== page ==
Travel to Unravel

“The world is a book, and those who do not travel read only one page.” – St. Augustine.
Dr. Mazda Turel tells you how deeply he believes in this adage.

A wise man once told his disciple, “Don’t tell me how educated you are, tell me how much you have travelled.” Luckily, his devotee wasn’t someone who used the daily local train to commute from Virar to Churchgate or he would have given the big guy a piece of his mind. The saint was obviously trying to instil in his followers that to travel is to awaken. For many people, including myself, there is no greater form of enlightenment.

 

As I recollect, my travels began with summer camps and monsoon treks when I was a boy scout. Prior to that, my parents claim to have schooled me in Germany but I have no memory of that; the only thing I seem to have picked up in German were swear words — a trait so artistically weaved into the gene pool of our community.

 

My earliest memories were of pitching tents in Dahanu, Boisar and Deolali as a 10-year-old. We cooked food on burnt bricks (which, in turn, burnt the food), tied knots that always slipped, bathed under hosepipes, and sang campfire songs over hot chocolate. As we got a little older, we went rock climbing, rappelled down steep cliffs, and felt the thrill of adventure away from the city as the wind blew in our faces several thousand feet above the sea. Thank God there was no Internet then to while away your Sunday with! There was also no pressure to update our Facebook status or tweet what we were eating for breakfast; something that seems to annoyingly occupy everyone’s every moment.

 

As medical students, we went into the villages of India running camps for polio vaccination. No matter where we travelled, there was always something wonderfully new to be discovered. Our Ministry of Tourism has pathetically attempted to glamorise life in our villages; a brutal, tear-jerking combination of abject poverty and orphaned smiling faces. But it is only once you’ve shared their meals, played their games and run their errands that you realise how blessed you are. Life actually begins at the end of your comfort zone.

 

In search of a Neurosurgery training programme, I travelled the whole of South India alone by bus, train and houseboat. I made that trip after having gallivanted all over the United States with one backpack and a friend, while in Medical School. I like to call that transition ‘From Vegas to Vellore’ — a time when my brain altered between being my favourite to my second-favourite organ.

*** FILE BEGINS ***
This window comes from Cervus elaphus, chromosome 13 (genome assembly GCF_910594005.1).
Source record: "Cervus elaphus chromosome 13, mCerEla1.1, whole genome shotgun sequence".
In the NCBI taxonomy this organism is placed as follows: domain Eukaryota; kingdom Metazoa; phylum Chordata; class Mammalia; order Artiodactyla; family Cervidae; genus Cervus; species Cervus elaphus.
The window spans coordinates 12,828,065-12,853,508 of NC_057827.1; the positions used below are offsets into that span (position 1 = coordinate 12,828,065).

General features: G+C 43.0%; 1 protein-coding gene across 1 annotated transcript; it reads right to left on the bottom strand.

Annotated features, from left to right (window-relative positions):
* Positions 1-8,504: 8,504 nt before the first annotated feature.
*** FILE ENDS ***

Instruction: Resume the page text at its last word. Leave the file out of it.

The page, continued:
South India has a lovely warmth about it. Some call it the heat. It is not without reason that the lungi is the regional outfit! When you travel alone, you talk to random people, make friends for life, and have the freedom to choose your path. There’s no one who grumbles with you when you’re lost — and it is in this middle of nowhere that you really begin to find yourself. You learn to take quick decisions, trust your instincts, and imbibe the spirit of the place.

 

I was recently on holiday in Switzerland and not for one moment did I feel that I had left my soil — not because they have now started cleaning up some parts of India but because the only people I saw in the Swiss Alps were Indians! Even the Swiss cows have begun to look like ours; lean and off-white. I’m told this is all the late Yash Chopra’s doing. At the bottom of Mount Titlis, where people rest before they ascend, there is a stall selling samosas, idlis, dhoklas, pav bhaji and masala chai. It’s one of the most crowded eateries at base camp, and guess who runs it? Not just an Indian, but a Parsi! I was suddenly filled with pride when I bit into their vada pao, but some heartache soon followed after I coughed up 5 Euros for it.

 

And how could I tell that the Ice Palace on the top of highest peak in Europe has been visited by some of our Indian compatriots? Watch out for the paan stains that have beautifully embellished some of the ice sculptures.

 

While I am on my fellow Indians, my Gujarati and Marwadi friends have completely revolutionised foreign travel. Not only do they pack theplas and chevda to ‘snake’ on, but they have discovered ways to carry homemade food in dehydrated packets to reduce its weight by 80%. All they need to do is add water to it when they want to gobble it up. Sheer genius!

 

For me, the greatest pleasure while travelling is derived by talking to the people I meet. I listen to their stories and ask them questions, no matter how inane. I want to eat their food, drink their wine, learn their language, take pictures and document my experiences. I would urge anyone who travels not to be a tourist but to be a traveller. And it is when you really travel that you realise, in all this diversity of caste, culture and tradition, the bond of family, the emotion of love, and the nature of friendship are universal constants.

 

The perfect time to start something never arrives until you actually take the first step. So, pick up a bag today. Travel to unravel. It’ll first leave you speechless and then make you a storyteller for life.

 

But here’s the contradiction. While we are constantly seeking pleasures in worlds outside and away from us, we need to build our own bliss within us. As the great artist Andy Warhol once said, “You need to let the little things that would ordinarily bore you suddenly thrill you.” So, instead of wondering where your next vacation is going to be, maybe you should set up a life you don’t need to escape from.